• Monitor your credit profile with the CreditWise® app, free for everyone
  • $0 fraud liability if your card is ever lost or stolen
  • No limit to how much cash back you can earn, and cash back doesn't expire for the life of the account
Intro (Purchases)
Intro (Transfers)
Regular APR
Annual Fee
Credit Needed
N/A
N/A
26.99% (Variable)
$39
Average, Fair, Limited

The Capital One QuicksilverOne Cash Rewards Credit Card has many of the same benefits as its Quicksilver sibling that tops our list. The main difference is that this card charges a small annual fee for membership.

But for that fee, you could potentially qualify for a cash back card despite having fair credit. This card is Capital One’s entry-level rewards card and offers a great way to improve your credit score and eventually earn an upgrade to a more lucrative (and fee-free) card from Capital One.

CASH BACK RATING

★★★★★
4.6

OVERALL RATING

4.8/5.0
  • Earn cash back twice! Earn 2% on every purchase with unlimited 1% cash back when you buy, plus an additional 1% as you pay for those purchases.
  • To earn cash back, pay at least the minimum due on time
  • Balance Transfer Offer: 0% intro APR on Balance Transfers for 18 months. After that, the variable APR will be 13.99% - 23.99%, based on your creditworthiness. Balance Transfers do not earn cash back and will have a fee of either $5 or 3% of the amount of each transfer, whichever is greater.
  • If you transfer a balance, interest will be charged on your purchases unless you pay your entire balance (including balance transfers) by the due date each month.
  • 24/7 access to customer service representatives
  • $0 annual fee
Intro (Purchases)
Intro (Transfers)
Regular APR
Annual Fee
Credit Needed
N/A
0% for 18 months
13.99% - 23.99% Variable
$0
Excellent/Good

The Citi® Double Cash Card is a flat-rate cash back card that allows you to earn your rewards twice. You’ll earn cash back when you make a purchase and again when you pay off your purchase.

That double dose of cash back makes this card potentially more lucrative than the others above it on this list. Just make sure that you pay your balance in full each month to maximize your earnings and negate any interest charges that could offset your rewards.

Upromise® Mastercard® Review

at the issuer'ssecure website

CASH BACK RATING

★★★★
4.4

OVERALL RATING

4.2/5.0
  • Earn $100 cash back after spending $500 on purchases in the first 90 days
  • Earn 1.25% Cash Back Rewards on every purchase
  • Earn 1.529% Cash Back Rewards on your purchases when your Upromise Program account is linked to an eligible College Savings Plan
  • 0% introductory APR for 15 months on balance transfers made within 45 days of account opening (balance transfer fee applies), then a variable APR applies
  • Free online access to your FICO® Score
  • $0 annual fee
Intro (Purchases)
Intro (Transfers)
Regular APR
Annual Fee
Credit Needed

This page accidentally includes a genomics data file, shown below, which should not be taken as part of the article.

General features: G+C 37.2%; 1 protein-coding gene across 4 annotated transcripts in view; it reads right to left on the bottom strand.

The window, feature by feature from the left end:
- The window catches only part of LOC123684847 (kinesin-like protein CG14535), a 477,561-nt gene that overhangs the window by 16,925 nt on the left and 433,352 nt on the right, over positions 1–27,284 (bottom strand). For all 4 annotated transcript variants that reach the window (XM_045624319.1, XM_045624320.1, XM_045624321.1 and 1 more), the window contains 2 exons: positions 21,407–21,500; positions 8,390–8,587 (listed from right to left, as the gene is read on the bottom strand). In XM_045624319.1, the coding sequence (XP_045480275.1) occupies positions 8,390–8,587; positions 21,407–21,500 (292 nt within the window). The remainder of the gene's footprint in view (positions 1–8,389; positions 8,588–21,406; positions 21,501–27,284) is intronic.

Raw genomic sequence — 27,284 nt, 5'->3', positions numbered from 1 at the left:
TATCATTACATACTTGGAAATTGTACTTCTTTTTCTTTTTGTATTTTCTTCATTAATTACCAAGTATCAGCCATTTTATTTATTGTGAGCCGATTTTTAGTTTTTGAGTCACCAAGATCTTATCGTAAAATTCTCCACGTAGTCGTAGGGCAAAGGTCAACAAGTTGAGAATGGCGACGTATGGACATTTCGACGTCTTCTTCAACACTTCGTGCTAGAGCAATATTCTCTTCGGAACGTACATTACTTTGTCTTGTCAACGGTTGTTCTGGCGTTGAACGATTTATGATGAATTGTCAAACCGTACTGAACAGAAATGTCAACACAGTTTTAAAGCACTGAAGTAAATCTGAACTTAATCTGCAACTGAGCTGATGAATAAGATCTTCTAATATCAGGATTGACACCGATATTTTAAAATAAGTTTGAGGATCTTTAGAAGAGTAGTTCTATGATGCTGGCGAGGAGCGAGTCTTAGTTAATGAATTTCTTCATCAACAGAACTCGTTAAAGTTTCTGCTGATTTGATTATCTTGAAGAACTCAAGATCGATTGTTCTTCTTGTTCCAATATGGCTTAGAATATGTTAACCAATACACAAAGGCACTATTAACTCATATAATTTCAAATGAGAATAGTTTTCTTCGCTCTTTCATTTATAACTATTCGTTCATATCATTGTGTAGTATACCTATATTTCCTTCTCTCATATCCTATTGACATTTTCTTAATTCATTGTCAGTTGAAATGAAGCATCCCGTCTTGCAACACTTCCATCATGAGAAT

N/A
0% for 15 months
14.99%, 19.99%, or 24.99% variable, based on creditworthiness
$0
Good

The Upromise® Mastercard® has a slightly lower cash back earnings rate when compared with the cards ranked above it on this list. Still, this card offers potentially lucrative rewards with more forgiving approval standards than many other cards listed here.

The card comes with a variable APR that’s based on your credit history and may also include an intro APR deal and sign-up bonus when you meet specific spending criteria. And with very few fees on this card, you could make up for the lower rewards rate quickly.

Best Flat Rate Business Cash Back Cards

Running a business is hard enough. There’s no reason to also juggle rotating categories and other timed promotions on your credit card. Instead, consider a flat-rate cash back card that will automatically calculate your rewards and store your cash back until you’re ready to redeem your earnings.

CASH BACK RATING

★★★★★
4.7

OVERALL RATING

4.7/5.0
  • Earn a one-time $500 cash bonus once you spend $4,500 on purchases within 3 months from account opening
  • Earn unlimited 2% cash back for your business on every purchase, everywhere, no limits or category restrictions
  • Purchase above your credit limit with no hassle and no over-limit fees
  • $0 annual fee for the first year; $95 after that
  • Free employee cards, which also earn unlimited 2% cash back on all purchases
  • $0 Fraud Liability if your card is lost or stolen
Intro (Purchases)
Intro (Transfers)
Regular APR
Annual Fee
Credit Needed
N/A
N/A
20.99% (Variable)
$0 intro for first year; $95 after that
Excellent, Good

Capital One’s Spark line of business cards have an accessible entry point for new business owners and offer an easy-to-use rewards system. The rate of cash back offered for all cardholders on the Capital One Spark Cash for Business makes it simple to earn enough rewards to offset the annual fee.

You’ll also receive year-end itemized reports of your spending to simplify your tax filings, as well as a list of merchants that charge your business credit card each month.

CASH BACK RATING

★★★★★
4.7

OVERALL RATING

4.7/5.0
  • Earn a $500 bonus when you spend $4,500 in the first 3 months of account opening
  • Earn unlimited 1.5% cash back for your business on every purchase, everywhere — with no limits or category restrictions
  • No annual fee
  • Rewards won't expire for the life of the account
  • Redeem your cash back rewards for any amount
  • Free employee cards, which also earn unlimited 1.5% cash back on all purchases
Intro (Purchases)
Intro (Transfers)
Regular APR
Annual Fee
Credit Needed
N/A
N/A
13.24% - 19.24% (Variable)
$0
Excellent

The Capital One Spark Cash Select – $500 Cash Bonus offers a slightly lower cash back rate than its sibling card listed above it. But in exchange, you won’t pay an annual fee, and you may qualify for a lower interest rate.

And you could still qualify for a sign-up bonus that makes it easy to afford that big purchase you’re saving up for.

CASH BACK RATING

★★★★★
4.7